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Clin Chem. 2016 Feb;62(2):367-77. doi: 10.1373/clinchem.2015.248492.

Effect of Blood Collection Time on Measured Δ9-Tetrahydrocannabinol Concentrations: Implications for Driving Interpretation and Drug Policy.

Author information

1
Chemistry and Drug Metabolism, Intramural Research Program, National Institute on Drug Abuse, NIH, Baltimore, MD;
2
National Advanced Driving Simulator, University of Iowa, Iowa City, IA;
3
College of Pharmacy, University of Iowa, Iowa City, IA;
4
Chemistry and Drug Metabolism, Intramural Research Program, National Institute on Drug Abuse, NIH, Baltimore, MD; Department of Psychiatry, University of Maryland School of Medicine, Baltimore, MD;
5
Carver College of Medicine, University of Iowa, Iowa City, IA.
6
Chemistry and Drug Metabolism, Intramural Research Program, National Institute on Drug Abuse, NIH, Baltimore, MD; mhuestis@intra.nida.nih.gov.

Erratum in

Abstract

BACKGROUND:

In driving-under-the-influence cases, blood typically is collected approximately 1.5-4 h after an incident, with unknown last intake time. This complicates blood Δ(9)-tetrahydrocannabinol (THC) interpretation, owing to rapidly decreasing concentrations immediately after inhalation. We evaluated how decreases in blood THC concentration before collection may affect interpretation of toxicological results.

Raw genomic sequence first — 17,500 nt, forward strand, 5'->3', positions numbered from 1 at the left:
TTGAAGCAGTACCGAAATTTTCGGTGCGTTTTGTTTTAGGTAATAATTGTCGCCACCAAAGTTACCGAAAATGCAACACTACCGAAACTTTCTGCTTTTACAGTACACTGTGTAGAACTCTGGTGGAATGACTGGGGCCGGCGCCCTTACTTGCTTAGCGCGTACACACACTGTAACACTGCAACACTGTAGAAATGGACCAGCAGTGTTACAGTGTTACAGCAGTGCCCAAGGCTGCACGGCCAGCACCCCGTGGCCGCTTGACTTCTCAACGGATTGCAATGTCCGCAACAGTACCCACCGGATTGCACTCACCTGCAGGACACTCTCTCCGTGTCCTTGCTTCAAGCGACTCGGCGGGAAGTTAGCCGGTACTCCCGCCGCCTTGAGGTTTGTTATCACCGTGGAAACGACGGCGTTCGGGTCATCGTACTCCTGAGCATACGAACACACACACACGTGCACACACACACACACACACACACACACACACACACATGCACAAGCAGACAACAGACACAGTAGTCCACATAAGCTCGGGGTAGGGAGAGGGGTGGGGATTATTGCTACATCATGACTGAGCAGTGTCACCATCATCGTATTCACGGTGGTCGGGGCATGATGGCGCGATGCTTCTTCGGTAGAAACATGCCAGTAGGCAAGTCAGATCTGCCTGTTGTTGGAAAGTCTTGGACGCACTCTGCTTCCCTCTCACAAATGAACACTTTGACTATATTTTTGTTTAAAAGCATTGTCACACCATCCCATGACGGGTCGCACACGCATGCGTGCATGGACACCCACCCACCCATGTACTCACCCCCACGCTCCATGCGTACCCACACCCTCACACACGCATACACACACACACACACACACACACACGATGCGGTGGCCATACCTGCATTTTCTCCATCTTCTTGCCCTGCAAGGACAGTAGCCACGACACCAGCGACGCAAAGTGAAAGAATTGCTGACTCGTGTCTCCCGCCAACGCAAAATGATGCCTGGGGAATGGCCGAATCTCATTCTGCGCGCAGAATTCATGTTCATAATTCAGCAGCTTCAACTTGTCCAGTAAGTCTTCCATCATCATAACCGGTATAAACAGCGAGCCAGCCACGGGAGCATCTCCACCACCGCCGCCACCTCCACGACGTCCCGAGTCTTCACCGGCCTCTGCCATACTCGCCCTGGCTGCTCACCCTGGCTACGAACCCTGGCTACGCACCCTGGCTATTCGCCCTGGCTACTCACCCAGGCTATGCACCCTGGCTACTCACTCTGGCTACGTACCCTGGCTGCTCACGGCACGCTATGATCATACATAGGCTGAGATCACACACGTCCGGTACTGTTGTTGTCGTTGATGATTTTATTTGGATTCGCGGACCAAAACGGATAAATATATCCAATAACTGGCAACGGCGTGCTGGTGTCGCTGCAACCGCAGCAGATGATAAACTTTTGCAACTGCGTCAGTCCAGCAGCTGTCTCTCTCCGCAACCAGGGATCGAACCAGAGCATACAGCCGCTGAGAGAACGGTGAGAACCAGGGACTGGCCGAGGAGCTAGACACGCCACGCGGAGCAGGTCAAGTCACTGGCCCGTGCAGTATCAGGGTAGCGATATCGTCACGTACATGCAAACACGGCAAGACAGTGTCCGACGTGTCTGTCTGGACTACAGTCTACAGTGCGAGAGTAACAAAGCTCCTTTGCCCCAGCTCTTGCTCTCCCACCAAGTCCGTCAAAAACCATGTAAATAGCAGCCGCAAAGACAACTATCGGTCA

METHODS:

Adult cannabis smokers (≥1×/3 months, ≤3 days/week) drank placebo or low-dose alcohol (approximately 0.065% peak breath alcohol concentration) 10 min before inhaling 500 mg placebo, 2.9%, or 6.7% vaporized THC (within-individuals), then took simulated drives 0.5-1.3 h postdose. Blood THC concentrations were determined before and up to 8.3 h postdose (limit of quantification 1 μg/L).

RESULTS:

In 18 participants, observed Cmax (at 0.17 h) for active (2.9 or 6.7% THC) cannabis were [median (range)] 38.2 μg/L (11.4-137) without alcohol and 47.9 μg/L (13.0-210) with alcohol. THC Cmax concentration decreased 73.5% (3.3%-89.5%) without alcohol and 75.1% (11.5%-85.4%) with alcohol in the first half-hour after active cannabis and 90.3% (76.1%-100%) and 91.3% (53.8%-97.0%), respectively, by 1.4 h postdose. When residual THC (from previous self-administration) was present, concentrations rapidly decreased to preinhalation baselines and fluctuated around them. During-drive THC concentrations previously associated with impairment (≥8.2 μg/L) decreased to median <5 μg/L by 3.3 h postdose and <2 μg/L by 4.8 h postdose; only 1 participant had THC ≥5 μg/L after 3.3 h.

CONCLUSIONS:

Forensic blood THC concentrations may be lower than common per se cutoffs despite greatly exceeding them while driving. Concentrations during driving cannot be back-extrapolated because of unknown time after intake and interindividual variability in rates of decrease.

PMID:
26823611
DOI:
10.1373/clinchem.2015.248492
[Indexed for MEDLINE]
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